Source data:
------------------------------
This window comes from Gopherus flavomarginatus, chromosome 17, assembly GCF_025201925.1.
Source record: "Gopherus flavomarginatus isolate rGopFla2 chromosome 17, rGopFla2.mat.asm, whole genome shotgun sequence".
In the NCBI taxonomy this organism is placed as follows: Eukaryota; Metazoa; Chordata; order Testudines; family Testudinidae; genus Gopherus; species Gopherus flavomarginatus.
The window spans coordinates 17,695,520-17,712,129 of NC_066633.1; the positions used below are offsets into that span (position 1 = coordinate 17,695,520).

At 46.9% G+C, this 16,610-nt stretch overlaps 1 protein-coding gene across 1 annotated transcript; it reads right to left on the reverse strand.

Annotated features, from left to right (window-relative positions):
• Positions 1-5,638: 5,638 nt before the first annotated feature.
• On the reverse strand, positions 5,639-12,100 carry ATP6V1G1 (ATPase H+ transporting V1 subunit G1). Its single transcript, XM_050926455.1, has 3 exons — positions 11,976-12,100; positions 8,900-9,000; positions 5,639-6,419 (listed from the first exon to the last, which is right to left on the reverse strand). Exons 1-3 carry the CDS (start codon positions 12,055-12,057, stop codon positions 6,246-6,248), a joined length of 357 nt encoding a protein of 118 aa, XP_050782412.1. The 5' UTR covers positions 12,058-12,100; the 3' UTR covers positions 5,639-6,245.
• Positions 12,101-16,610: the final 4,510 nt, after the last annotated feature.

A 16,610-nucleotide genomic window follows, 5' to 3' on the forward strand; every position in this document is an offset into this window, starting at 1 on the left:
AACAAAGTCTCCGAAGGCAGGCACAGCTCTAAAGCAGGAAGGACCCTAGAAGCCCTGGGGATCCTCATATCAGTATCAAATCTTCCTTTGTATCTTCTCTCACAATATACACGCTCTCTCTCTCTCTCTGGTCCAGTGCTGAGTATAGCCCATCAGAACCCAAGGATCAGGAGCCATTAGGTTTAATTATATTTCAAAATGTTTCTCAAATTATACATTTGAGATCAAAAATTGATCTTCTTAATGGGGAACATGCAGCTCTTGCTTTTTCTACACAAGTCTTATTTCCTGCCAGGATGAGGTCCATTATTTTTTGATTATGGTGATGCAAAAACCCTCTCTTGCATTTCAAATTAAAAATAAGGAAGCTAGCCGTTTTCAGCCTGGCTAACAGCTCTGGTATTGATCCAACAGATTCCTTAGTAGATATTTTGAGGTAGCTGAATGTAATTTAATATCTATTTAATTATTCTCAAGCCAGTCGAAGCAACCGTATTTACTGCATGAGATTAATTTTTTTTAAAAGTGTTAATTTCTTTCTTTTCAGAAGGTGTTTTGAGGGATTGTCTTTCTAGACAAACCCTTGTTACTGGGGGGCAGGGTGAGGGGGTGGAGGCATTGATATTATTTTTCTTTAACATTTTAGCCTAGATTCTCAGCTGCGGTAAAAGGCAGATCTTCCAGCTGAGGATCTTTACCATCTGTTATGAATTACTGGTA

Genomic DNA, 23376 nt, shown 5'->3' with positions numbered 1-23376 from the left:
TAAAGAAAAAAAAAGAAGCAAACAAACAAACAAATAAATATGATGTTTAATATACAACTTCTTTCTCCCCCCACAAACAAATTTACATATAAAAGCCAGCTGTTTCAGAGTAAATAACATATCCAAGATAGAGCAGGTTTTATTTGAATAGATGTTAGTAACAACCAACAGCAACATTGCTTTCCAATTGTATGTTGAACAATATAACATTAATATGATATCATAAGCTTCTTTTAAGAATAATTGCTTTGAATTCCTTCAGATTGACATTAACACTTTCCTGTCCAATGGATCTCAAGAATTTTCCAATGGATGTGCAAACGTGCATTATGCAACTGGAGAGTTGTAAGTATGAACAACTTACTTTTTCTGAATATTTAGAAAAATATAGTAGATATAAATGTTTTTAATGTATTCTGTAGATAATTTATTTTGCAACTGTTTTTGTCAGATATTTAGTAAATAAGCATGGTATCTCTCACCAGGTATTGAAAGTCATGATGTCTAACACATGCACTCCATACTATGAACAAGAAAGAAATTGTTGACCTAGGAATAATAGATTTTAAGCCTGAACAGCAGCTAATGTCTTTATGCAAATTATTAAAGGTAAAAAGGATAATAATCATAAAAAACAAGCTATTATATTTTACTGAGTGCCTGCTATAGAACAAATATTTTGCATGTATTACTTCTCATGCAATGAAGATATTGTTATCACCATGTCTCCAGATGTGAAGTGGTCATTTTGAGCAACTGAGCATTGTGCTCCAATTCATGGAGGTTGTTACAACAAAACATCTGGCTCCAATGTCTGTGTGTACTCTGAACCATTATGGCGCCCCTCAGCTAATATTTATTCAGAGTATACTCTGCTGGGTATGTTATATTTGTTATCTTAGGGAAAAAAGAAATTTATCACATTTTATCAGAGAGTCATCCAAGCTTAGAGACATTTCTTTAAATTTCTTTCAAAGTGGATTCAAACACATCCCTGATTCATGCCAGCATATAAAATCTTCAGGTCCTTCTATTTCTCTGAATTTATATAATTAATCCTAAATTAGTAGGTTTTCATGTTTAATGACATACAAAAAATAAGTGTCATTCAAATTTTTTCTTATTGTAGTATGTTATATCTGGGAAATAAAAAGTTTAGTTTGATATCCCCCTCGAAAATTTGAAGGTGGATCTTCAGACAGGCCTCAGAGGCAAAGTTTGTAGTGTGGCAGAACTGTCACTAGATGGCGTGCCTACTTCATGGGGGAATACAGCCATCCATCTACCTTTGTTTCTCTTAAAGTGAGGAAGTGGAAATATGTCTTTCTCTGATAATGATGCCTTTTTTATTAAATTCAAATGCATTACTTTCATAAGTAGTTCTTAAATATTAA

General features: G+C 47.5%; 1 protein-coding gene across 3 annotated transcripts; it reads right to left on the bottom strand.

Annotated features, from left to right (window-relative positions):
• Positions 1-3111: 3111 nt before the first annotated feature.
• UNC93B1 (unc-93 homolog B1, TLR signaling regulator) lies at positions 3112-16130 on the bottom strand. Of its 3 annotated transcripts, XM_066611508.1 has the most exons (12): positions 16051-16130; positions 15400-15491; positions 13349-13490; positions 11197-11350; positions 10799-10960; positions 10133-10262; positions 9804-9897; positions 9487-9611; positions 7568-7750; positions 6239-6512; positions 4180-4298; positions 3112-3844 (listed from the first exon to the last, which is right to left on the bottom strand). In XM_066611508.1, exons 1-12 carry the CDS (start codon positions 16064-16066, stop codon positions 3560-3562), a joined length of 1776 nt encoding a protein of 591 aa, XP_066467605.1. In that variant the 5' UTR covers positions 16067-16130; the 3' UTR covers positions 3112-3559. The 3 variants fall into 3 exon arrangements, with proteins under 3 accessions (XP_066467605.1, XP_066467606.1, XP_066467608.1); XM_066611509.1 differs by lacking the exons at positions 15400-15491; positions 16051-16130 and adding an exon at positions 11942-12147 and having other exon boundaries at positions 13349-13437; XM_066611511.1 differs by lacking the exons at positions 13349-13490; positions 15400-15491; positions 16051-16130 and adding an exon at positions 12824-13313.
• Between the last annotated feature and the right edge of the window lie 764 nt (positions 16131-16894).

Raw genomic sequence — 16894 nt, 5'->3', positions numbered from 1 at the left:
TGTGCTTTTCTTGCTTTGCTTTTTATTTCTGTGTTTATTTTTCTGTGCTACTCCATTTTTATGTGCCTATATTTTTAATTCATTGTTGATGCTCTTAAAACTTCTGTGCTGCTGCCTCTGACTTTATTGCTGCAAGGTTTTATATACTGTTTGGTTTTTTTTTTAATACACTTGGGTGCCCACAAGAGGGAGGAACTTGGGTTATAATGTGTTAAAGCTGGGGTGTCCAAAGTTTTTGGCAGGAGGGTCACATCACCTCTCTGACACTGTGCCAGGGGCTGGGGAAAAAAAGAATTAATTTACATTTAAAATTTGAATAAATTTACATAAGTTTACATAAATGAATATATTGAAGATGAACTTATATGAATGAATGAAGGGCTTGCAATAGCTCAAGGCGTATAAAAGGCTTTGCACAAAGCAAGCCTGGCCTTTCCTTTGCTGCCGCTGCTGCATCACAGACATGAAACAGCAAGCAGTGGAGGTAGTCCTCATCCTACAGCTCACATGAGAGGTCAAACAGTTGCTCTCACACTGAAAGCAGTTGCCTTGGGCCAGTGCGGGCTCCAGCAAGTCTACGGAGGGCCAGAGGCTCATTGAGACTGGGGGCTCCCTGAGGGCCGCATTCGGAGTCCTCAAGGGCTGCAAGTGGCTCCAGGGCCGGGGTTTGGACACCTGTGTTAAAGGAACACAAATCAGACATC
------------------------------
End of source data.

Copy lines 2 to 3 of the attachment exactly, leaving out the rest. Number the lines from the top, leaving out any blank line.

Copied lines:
Source record: "Gopherus flavomarginatus isolate rGopFla2 chromosome 17, rGopFla2.mat.asm, whole genome shotgun sequence".
In the NCBI taxonomy this organism is placed as follows: Eukaryota; Metazoa; Chordata; order Testudines; family Testudinidae; genus Gopherus; species Gopherus flavomarginatus.